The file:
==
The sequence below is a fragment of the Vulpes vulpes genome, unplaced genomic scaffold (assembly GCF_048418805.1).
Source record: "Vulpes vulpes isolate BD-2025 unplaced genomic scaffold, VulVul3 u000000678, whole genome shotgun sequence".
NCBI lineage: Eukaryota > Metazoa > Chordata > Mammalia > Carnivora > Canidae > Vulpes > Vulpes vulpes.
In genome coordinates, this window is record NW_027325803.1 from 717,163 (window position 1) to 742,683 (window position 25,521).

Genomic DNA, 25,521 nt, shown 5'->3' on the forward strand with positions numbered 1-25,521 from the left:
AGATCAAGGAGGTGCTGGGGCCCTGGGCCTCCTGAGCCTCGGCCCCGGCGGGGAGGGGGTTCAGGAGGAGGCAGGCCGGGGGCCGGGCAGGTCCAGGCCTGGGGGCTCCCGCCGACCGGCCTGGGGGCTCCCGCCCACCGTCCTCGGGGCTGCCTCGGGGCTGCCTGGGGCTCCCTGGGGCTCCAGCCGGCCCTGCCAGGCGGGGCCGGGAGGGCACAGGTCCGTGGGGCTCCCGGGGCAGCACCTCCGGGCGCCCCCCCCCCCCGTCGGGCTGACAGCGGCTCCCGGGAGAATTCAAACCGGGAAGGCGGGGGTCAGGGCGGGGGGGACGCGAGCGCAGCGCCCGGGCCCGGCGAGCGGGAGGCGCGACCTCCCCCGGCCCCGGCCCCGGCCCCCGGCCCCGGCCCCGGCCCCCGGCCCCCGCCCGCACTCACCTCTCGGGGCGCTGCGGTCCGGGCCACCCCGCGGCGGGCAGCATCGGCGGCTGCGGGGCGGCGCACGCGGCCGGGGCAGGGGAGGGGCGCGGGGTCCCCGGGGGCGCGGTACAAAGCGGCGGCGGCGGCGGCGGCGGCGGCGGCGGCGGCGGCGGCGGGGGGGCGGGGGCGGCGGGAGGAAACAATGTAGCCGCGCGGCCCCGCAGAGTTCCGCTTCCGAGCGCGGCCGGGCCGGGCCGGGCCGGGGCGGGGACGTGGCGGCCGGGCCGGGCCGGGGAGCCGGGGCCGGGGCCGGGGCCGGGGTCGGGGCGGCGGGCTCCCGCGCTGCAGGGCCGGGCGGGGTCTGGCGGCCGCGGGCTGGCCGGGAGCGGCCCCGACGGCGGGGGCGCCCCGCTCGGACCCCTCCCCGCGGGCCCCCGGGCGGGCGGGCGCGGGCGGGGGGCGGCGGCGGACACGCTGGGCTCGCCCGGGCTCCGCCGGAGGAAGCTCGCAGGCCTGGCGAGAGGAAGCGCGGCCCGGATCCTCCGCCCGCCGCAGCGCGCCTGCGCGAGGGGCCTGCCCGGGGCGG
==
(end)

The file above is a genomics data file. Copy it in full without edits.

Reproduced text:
The sequence below is a fragment of the Vulpes vulpes genome, unplaced genomic scaffold (assembly GCF_048418805.1).
Source record: "Vulpes vulpes isolate BD-2025 unplaced genomic scaffold, VulVul3 u000000678, whole genome shotgun sequence".
NCBI lineage: Eukaryota > Metazoa > Chordata > Mammalia > Carnivora > Canidae > Vulpes > Vulpes vulpes.
In genome coordinates, this window is record NW_027325803.1 from 717,163 (window position 1) to 742,683 (window position 25,521).

Genomic DNA, 25,521 nt, shown 5'->3' on the forward strand with positions numbered 1-25,521 from the left:
AGATCAAGGAGGTGCTGGGGCCCTGGGCCTCCTGAGCCTCGGCCCCGGCGGGGAGGGGGTTCAGGAGGAGGCAGGCCGGGGGCCGGGCAGGTCCAGGCCTGGGGGCTCCCGCCGACCGGCCTGGGGGCTCCCGCCCACCGTCCTCGGGGCTGCCTCGGGGCTGCCTGGGGCTCCCTGGGGCTCCAGCCGGCCCTGCCAGGCGGGGCCGGGAGGGCACAGGTCCGTGGGGCTCCCGGGGCAGCACCTCCGGGCGCCCCCCCCCCCCGTCGGGCTGACAGCGGCTCCCGGGAGAATTCAAACCGGGAAGGCGGGGGTCAGGGCGGGGGGGACGCGAGCGCAGCGCCCGGGCCCGGCGAGCGGGAGGCGCGACCTCCCCCGGCCCCGGCCCCGGCCCCCGGCCCCGGCCCCGGCCCCCGGCCCCCGCCCGCACTCACCTCTCGGGGCGCTGCGGTCCGGGCCACCCCGCGGCGGGCAGCATCGGCGGCTGCGGGGCGGCGCACGCGGCCGGGGCAGGGGAGGGGCGCGGGGTCCCCGGGGGCGCGGTACAAAGCGGCGGCGGCGGCGGCGGCGGCGGCGGCGGCGGCGGCGGCGGGGGGGCGGGGGCGGCGGGAGGAAACAATGTAGCCGCGCGGCCCCGCAGAGTTCCGCTTCCGAGCGCGGCCGGGCCGGGCCGGGCCGGGGCGGGGACGTGGCGGCCGGGCCGGGCCGGGGAGCCGGGGCCGGGGCCGGGGCCGGGGTCGGGGCGGCGGGCTCCCGCGCTGCAGGGCCGGGCGGGGTCTGGCGGCCGCGGGCTGGCCGGGAGCGGCCCCGACGGCGGGGGCGCCCCGCTCGGACCCCTCCCCGCGGGCCCCCGGGCGGGCGGGCGCGGGCGGGGGGCGGCGGCGGACACGCTGGGCTCGCCCGGGCTCCGCCGGAGGAAGCTCGCAGGCCTGGCGAGAGGAAGCGCGGCCCGGATCCTCCGCCCGCCGCAGCGCGCCTGCGCGAGGGGCCTGCCCGGGGCGG